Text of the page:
The cathedral treasury contains a reliquary, which houses some of Catholicism’s most important relics, including the purported Crown of Thorns, a fragment of the True Cross, and one of the Holy Nails.
In the 1790s, Notre-Dame suffered desecration in the radical phase of the French Revolution when much of its religious imagery was damaged or destroyed. An extensive restoration supervised by Eugène Viollet-le-Duc began in 1845.
Paris by Boat– I highly recommend that anyone going to Paris, jump on one of these boat tours. It really is a great way to see the city. Read my full blog about it here!
Café République– This is a great café for a double espresso and to sit and people watch.
Le Grand Colbert– OH MAH GAH. This is my absolute most favorite restaurant in the entire world. The food is spectacular, the service is the absolute best and the ambiance is warm and inviting. This isn’t just a meal, it’s an experience! If you are going to visit Paris, you MUST have dinner here!
Café de Flore– A fabulous café with a great location, but it is overpriced and do not expect friendly staff. It is said to be one of the oldest coffee houses in Paris, and made famous by its celebrity clientele.
Maison Georges Larnicol– If you have a sweet tooth like me, this is a great place to stop in. The chocolatiers here do amazing work, and at (somewhat) reasonable prices.
(See what I mean)
Le Hibou– This is a lovely café/ restaurant.
Place des Vosges– originally Place Royale, is the oldest planned square in Paris. It is located in the Marais district, and it straddles the dividing-line between the 3rd and 4th arrondissements of Paris. It was a fashionable and expensive square to live in during the 17th and 18th centuries, and one of the central reasons Le Marais became so fashionable for the Parisian nobility. The square is beautiful and from there you can go and see the Maison de Victor Hugo (V. Hugo’s Paris Apartment) and the Hotel de Sully Garden.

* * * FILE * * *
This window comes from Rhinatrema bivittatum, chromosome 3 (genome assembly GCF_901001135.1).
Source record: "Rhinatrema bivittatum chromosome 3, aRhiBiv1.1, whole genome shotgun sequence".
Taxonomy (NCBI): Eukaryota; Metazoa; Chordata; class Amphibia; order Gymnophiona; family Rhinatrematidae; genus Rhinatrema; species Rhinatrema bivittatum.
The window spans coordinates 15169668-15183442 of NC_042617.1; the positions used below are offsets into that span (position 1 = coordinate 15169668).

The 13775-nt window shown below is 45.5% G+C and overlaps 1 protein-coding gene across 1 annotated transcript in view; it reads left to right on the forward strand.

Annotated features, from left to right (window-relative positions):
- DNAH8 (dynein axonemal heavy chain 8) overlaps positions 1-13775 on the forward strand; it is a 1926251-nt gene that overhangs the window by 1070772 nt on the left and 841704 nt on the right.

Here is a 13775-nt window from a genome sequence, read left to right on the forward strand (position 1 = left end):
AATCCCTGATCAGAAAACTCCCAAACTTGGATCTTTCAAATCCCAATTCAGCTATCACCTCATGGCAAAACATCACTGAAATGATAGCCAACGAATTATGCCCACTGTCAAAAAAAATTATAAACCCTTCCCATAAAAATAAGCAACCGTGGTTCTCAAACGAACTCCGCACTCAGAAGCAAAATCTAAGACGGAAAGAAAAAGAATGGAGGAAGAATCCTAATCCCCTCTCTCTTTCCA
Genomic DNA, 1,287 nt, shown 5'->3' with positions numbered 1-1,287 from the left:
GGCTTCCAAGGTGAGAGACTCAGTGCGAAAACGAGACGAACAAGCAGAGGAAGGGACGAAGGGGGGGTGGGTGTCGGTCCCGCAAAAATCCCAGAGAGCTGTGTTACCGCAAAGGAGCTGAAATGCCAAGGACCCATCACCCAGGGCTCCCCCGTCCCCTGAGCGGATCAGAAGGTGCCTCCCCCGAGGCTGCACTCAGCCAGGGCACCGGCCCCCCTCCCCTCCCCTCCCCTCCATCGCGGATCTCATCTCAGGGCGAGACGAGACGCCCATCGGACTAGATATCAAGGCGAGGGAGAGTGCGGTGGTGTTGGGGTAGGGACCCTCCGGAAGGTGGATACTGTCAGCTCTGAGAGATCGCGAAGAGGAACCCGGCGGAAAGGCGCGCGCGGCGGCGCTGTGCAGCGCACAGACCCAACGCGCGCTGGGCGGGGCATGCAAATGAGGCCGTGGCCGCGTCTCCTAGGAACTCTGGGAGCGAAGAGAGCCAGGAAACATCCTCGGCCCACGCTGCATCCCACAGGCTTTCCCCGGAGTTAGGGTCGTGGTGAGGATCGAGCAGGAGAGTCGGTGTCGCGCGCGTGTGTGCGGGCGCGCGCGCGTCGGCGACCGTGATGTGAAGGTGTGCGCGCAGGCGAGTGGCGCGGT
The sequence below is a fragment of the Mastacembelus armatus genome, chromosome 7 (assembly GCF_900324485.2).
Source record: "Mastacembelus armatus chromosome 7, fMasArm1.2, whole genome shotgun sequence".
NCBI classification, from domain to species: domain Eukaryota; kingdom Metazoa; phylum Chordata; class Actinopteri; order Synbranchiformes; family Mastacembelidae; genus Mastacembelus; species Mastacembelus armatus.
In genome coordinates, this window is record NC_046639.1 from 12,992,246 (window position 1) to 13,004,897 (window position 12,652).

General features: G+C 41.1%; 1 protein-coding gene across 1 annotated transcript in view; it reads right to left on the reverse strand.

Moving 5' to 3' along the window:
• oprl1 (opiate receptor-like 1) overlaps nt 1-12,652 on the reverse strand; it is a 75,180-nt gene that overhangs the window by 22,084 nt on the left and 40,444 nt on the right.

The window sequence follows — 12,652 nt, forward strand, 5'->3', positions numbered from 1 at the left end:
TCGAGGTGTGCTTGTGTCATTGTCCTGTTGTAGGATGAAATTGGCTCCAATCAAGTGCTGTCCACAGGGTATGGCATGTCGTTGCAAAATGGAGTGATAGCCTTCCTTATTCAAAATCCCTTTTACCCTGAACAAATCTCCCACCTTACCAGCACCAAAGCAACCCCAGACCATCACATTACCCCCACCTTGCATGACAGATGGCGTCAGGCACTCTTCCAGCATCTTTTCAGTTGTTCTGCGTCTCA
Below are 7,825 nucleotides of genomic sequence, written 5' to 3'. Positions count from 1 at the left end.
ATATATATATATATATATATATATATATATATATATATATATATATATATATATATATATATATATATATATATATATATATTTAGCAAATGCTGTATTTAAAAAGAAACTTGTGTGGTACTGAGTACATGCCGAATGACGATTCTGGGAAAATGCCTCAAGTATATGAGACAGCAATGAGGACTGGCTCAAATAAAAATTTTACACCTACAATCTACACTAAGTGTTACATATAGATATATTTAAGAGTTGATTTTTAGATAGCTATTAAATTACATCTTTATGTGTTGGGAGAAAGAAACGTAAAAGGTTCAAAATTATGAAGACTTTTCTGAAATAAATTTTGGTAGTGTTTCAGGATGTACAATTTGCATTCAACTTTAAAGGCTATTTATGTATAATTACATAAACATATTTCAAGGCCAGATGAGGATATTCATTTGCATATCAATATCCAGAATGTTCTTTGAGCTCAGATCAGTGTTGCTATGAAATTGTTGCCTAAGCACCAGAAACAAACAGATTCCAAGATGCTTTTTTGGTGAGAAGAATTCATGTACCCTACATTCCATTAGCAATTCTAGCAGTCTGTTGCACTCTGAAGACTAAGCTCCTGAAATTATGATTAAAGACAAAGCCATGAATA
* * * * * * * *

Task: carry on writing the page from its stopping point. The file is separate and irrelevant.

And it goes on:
Legay Choc– This is a gay boulangerie in the Marais. When I say gay, I mean GAY. You can get penis shaped baguettes and more. For a brief while they were making ribbon shaped baguettes for AIDS Awareness.
(This link might be NSFW)
Cimetière du Père-Lachaise– Beautiful tree-lined cobblestone walkways here make for a wonderful day paying respects to the deceased. Many great and wonderful people are buried here. It is quite large and I do suggest doing your homework before you go, that includes finding a map and planning the specific graves you wish to visit.
Wikipedia has an extensive list of all who are buried here.
The Basilica of the Sacred Heart of Paris– commonly known as Sacré-Cœur Basilica and often simply Sacré-Cœur, is a Roman Catholic church and minor basilica, dedicated to the Sacred Heart of Jesus, in Paris, France. A popular landmark, the basilica is located at the summit of the butte Montmartre, the highest point in the city. Sacré-Cœur is a double monument, political and cultural, both a national penance for the defeat of France in the 1870 Franco-Prussian War and the socialist Paris Commune of 1871 crowning its most rebellious neighborhood, and an embodiment of conservative moral order, publicly dedicated to the Sacred Heart of Jesus, which was an increasingly popular vision of a loving and sympathetic Christ. The basilica was designed by Paul Abadie. Construction began in 1875 and was completed in 1914. The basilica was consecrated after the end of World War I in 1919.
The area around here is full of cheats on the streets. Watch your wallet and/or purse, if you need to ask directions speak to a police officer, there are plenty around the area.